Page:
ROCKY HORROR: Newsweek March 5, 1979

"What we see and what we seem are but a dream-a dream within a dream." This line, spoken under a mist-shrouded volcanic cliff, sets the ethereal, mystical tone of PICNIC AT HANGING ROCK right from the start. As he did in "The Last Wave," his excursion in to the occult world of aborigines, Australian director Peter Weir is setting you up; behind his lyrical surfaces he means to unearth a reality ordinary folks know not of. "Hanging Rock," made in 1975, leaves no doubt that Weir is unusually good at this sort of thing, one of the strongest talents in the booming Australian movie industry.

The setting is a repressively proper Australian boarding school for girls, run by one Mrs. Appleyard (Rachel Roberts) an imposing figure of Victorian authority. On St. Valentine's Day, 1900, her white-clad charges go off for an outing at Hanging Rock. Led by the angelic-looking Miranda (Anne Lambert), four of the girls wander into the primeval wilderness. One returns screaming in terror. The other three vanish.

What happened to them on the cliff? The question obsesses the schoolgirls, the surrounding community and the young gentleman (Dominic Guard) who spied on them with erotic interest as they started their ascent. Were Miranda and her followers seeking a sexual apotheosis on Hanging Rock, an escape from the life-denying restraints of the world? After all, just before she disappeared, didn't she enigmatically remark: "Everything begins and ends at exactly the right time"-as if she knew what her fate would be?

Sexual Tensions: Not all of Weir's film is teasing mystifications-it's also a biting commentary on the social and sexual tensions that erupt in the school in the aftermath of the picnic. As the school falls apart, Mrs. Appleyard becomes a figure of pathos, a crumbling disciplinarian with frustrated lesbian yearnings. Gradually, the sadistic, erotic underpinnings of this microcosmic society are exposed.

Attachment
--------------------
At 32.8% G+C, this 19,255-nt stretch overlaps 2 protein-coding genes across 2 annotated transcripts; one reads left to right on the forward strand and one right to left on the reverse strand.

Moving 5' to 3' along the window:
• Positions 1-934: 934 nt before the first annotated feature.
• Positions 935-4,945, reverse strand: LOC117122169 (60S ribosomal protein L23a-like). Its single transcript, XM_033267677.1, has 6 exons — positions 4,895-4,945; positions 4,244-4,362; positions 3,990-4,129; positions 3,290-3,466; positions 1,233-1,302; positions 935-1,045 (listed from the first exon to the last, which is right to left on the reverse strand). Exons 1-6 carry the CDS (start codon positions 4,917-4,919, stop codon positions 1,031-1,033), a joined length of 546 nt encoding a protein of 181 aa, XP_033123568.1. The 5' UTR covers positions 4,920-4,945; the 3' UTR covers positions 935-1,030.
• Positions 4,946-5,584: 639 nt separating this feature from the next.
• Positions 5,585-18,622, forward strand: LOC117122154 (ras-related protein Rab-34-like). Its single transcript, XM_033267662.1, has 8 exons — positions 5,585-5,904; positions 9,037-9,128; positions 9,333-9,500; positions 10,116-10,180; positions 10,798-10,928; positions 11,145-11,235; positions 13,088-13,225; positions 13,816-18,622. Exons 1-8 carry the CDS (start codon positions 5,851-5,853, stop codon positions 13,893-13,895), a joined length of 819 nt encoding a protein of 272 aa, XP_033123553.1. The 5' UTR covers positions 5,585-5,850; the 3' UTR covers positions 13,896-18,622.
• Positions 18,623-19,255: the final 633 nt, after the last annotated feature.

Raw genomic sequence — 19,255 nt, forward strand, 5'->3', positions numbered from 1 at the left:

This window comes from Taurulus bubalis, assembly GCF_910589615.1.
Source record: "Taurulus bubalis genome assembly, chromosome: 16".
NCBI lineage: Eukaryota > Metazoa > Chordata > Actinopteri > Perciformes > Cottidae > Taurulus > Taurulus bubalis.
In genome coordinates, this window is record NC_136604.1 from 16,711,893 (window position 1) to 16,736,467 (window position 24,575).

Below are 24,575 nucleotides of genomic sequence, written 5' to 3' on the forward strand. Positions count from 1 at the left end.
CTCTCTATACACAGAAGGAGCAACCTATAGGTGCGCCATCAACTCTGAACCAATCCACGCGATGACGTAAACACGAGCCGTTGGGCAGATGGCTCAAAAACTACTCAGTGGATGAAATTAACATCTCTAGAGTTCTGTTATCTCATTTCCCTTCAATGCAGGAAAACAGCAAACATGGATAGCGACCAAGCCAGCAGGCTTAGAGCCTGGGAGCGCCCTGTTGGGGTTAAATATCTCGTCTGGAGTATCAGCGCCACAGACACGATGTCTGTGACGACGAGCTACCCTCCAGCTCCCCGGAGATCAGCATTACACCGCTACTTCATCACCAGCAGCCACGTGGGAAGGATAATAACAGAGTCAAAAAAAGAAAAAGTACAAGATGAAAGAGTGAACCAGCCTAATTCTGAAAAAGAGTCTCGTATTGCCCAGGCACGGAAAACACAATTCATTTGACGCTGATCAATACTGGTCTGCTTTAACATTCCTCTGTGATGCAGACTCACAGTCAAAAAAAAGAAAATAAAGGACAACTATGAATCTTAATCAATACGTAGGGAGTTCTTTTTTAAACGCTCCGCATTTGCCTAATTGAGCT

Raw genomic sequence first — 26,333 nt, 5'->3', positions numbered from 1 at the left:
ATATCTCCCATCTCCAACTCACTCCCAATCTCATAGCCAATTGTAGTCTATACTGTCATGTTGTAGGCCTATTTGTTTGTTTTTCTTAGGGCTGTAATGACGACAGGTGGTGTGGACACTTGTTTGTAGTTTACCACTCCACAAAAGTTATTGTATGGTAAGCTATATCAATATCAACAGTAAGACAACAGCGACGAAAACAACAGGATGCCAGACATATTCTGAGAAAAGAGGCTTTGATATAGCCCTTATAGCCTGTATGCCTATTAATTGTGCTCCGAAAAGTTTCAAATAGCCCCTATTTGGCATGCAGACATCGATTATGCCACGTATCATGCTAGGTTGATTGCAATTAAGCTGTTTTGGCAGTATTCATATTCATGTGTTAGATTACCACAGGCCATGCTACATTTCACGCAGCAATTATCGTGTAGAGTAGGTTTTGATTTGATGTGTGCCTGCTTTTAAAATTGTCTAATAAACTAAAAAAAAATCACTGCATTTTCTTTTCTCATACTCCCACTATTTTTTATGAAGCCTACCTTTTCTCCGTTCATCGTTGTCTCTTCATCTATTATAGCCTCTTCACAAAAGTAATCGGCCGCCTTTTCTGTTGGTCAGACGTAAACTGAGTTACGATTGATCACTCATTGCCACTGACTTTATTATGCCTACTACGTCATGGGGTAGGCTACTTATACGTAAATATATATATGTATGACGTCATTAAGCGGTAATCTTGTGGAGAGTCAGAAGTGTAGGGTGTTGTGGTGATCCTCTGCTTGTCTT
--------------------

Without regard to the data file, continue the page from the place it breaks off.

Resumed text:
It's an engrossing tale, and Weir's languid, sun-dappled images are at once seductive and unnerving. Yet there's something hollow at the core, an unearned sense of importance, a reliance on mere mood to suggest mystical depths. Why does Weir-and why should the audience-so easily accept these vanished schoolgirls as adolescent oracles, some sort of pagan Cassandras? The symbolic burden of Hanging Rock inevitably suggests the use of the Marabar Caves in E.M. Forster's "A Passage to India," But the comparison only points up the shallowness of Weir's conception. His movie is stylish and entertaining, but what he is pushing as metaphysical profundity is closer to metaphysical mush.

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